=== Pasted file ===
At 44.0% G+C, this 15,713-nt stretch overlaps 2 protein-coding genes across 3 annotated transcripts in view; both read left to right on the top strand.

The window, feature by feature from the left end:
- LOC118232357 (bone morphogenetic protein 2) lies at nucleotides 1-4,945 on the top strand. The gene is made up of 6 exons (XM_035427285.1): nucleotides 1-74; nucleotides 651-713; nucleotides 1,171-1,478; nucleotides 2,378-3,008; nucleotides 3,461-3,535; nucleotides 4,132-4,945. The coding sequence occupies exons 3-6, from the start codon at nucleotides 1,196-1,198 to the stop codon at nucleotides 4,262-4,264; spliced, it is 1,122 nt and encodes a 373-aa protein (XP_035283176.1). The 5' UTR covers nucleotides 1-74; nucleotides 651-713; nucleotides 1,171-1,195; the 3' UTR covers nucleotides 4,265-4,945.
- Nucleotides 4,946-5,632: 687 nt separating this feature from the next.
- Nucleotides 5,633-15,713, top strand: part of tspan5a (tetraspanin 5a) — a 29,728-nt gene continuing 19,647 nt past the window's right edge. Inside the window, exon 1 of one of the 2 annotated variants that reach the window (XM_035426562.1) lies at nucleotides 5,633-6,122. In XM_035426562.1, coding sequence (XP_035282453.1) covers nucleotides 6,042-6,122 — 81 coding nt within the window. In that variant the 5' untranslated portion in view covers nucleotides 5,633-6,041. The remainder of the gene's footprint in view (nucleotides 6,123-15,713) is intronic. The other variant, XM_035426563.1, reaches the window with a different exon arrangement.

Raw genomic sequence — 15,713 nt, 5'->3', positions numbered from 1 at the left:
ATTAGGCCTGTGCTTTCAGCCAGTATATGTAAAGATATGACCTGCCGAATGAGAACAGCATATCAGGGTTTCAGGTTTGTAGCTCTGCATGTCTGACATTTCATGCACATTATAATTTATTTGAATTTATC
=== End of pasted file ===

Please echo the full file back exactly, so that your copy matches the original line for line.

At 44.0% G+C, this 15,713-nt stretch overlaps 2 protein-coding genes across 3 annotated transcripts in view; both read left to right on the top strand.

The window, feature by feature from the left end:
- LOC118232357 (bone morphogenetic protein 2) lies at nucleotides 1-4,945 on the top strand. The gene is made up of 6 exons (XM_035427285.1): nucleotides 1-74; nucleotides 651-713; nucleotides 1,171-1,478; nucleotides 2,378-3,008; nucleotides 3,461-3,535; nucleotides 4,132-4,945. The coding sequence occupies exons 3-6, from the start codon at nucleotides 1,196-1,198 to the stop codon at nucleotides 4,262-4,264; spliced, it is 1,122 nt and encodes a 373-aa protein (XP_035283176.1). The 5' UTR covers nucleotides 1-74; nucleotides 651-713; nucleotides 1,171-1,195; the 3' UTR covers nucleotides 4,265-4,945.
- Nucleotides 4,946-5,632: 687 nt separating this feature from the next.
- Nucleotides 5,633-15,713, top strand: part of tspan5a (tetraspanin 5a) — a 29,728-nt gene continuing 19,647 nt past the window's right edge. Inside the window, exon 1 of one of the 2 annotated variants that reach the window (XM_035426562.1) lies at nucleotides 5,633-6,122. In XM_035426562.1, coding sequence (XP_035282453.1) covers nucleotides 6,042-6,122 — 81 coding nt within the window. In that variant the 5' untranslated portion in view covers nucleotides 5,633-6,041. The remainder of the gene's footprint in view (nucleotides 6,123-15,713) is intronic. The other variant, XM_035426563.1, reaches the window with a different exon arrangement.

Raw genomic sequence — 15,713 nt, 5'->3', positions numbered from 1 at the left:
ATTAGGCCTGTGCTTTCAGCCAGTATATGTAAAGATATGACCTGCCGAATGAGAACAGCATATCAGGGTTTCAGGTTTGTAGCTCTGCATGTCTGACATTTCATGCACATTATAATTTATTTGAATTTATC